Tuesday, 21 June 2011

Postive Taxation.

Here is an excellent link to an article on Going Going Bike - it talks about what the Government in Korea is doing to promote cycling as a form of transport, especially commuting. LINK HERE

Whilst all wonderful in itself and a very good way of promoting cycling I think there is a far more fundamental point here and something that is very important in the battle of getting people onto bikes. That is the policy of positive taxation.

One of the main drivers - not really mentioned here before for fear of me looking like a cheapskate - was the "cycle to work" offer set up by the previous Government and still being kept in place by the current one.

Without boring you with too much detail, when I bought my bike (and some extras), by doing it through my company, through the excellent "Cycle to Work" scheme - I was able to save the 20% VAT immediately, I then paid off the balance over the next 12 months (well I still am paying to be more accurate). The money I pay on the loan is taken off my PAYE bill and National insurance. All told I was able to save about 50% of the value of my bike (close to £650). Effectively it costs the Government nothing as I would not have bought the bike in the first place - maybe I would have spent it on things like more food (therefore no VAT anyway). Then there are the long term savings to the Government so often detailed across the web, such as less resources used in NHS (or maybe not with the way I ride). Less road congestion and damage - less overcrowding on trains etc. Either way it was the final push that got me into cycling - without it I may not have done it.

So this is positive taxation - it is rewarding me to do something and the long term cost to Government could actually be a saving anyway. It is really the same argument that is raging over recycling and the use of fines - my opinion is were ever viable use the carrot and not the stick.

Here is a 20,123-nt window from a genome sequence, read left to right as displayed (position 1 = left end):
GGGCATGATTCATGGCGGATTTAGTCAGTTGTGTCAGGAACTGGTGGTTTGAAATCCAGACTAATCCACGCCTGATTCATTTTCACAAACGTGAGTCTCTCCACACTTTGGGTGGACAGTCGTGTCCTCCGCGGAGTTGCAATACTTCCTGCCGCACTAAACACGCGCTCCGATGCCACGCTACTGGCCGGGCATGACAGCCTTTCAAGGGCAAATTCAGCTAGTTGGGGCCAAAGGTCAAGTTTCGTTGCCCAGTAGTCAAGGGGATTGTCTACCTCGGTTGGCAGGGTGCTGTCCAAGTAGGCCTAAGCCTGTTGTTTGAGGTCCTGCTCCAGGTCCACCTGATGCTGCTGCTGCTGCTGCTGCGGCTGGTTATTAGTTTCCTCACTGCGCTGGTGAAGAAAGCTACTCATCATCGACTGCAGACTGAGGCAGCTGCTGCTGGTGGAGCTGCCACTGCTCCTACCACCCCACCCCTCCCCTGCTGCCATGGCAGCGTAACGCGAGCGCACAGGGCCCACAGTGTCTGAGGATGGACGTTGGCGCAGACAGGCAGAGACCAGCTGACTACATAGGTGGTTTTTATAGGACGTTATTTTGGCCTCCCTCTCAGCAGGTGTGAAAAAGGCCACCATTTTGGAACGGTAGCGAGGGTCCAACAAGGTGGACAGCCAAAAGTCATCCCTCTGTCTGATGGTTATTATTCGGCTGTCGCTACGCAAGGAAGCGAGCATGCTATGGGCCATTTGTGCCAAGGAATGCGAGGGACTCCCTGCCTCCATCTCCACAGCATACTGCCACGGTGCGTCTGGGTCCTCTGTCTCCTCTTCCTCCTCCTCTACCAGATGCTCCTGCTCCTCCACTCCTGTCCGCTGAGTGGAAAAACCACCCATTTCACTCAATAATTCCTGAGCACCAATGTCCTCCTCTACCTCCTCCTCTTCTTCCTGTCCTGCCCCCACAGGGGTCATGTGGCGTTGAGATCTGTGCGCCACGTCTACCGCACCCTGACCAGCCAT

Here is an excellent article describing current Government thinking - notice the use of the stick and no carrots.

Now I don't for one minute think the process of paying people to cycle to work will ever happen here - for starters they will reward the contract to SERCO or some other favored Private company who will charge £5 in costs for every £1 paid to the cyclist. Also on top of that there is a large section of people in this country who will work a fraud for this scheme.

So what are the positive taxation schemes that could be used in this country? They need to be a carrot rather than a stick and also workable in delivery.The cycle to work scheme I think is excellent - but I suppose for me, instead of direct positive taxation they could look at using money to create cycling lanes that are usable, or better yet - they could install some real parking options rather than relying on companies to provide them for their workers. If they could install a few of these in the cities of the UK I am sure it would go a very long way to helping people take up biking - and on top of that I am sure if they keep the charges sensible , it would help maintain these cycle parks if not pay for their initial construction.

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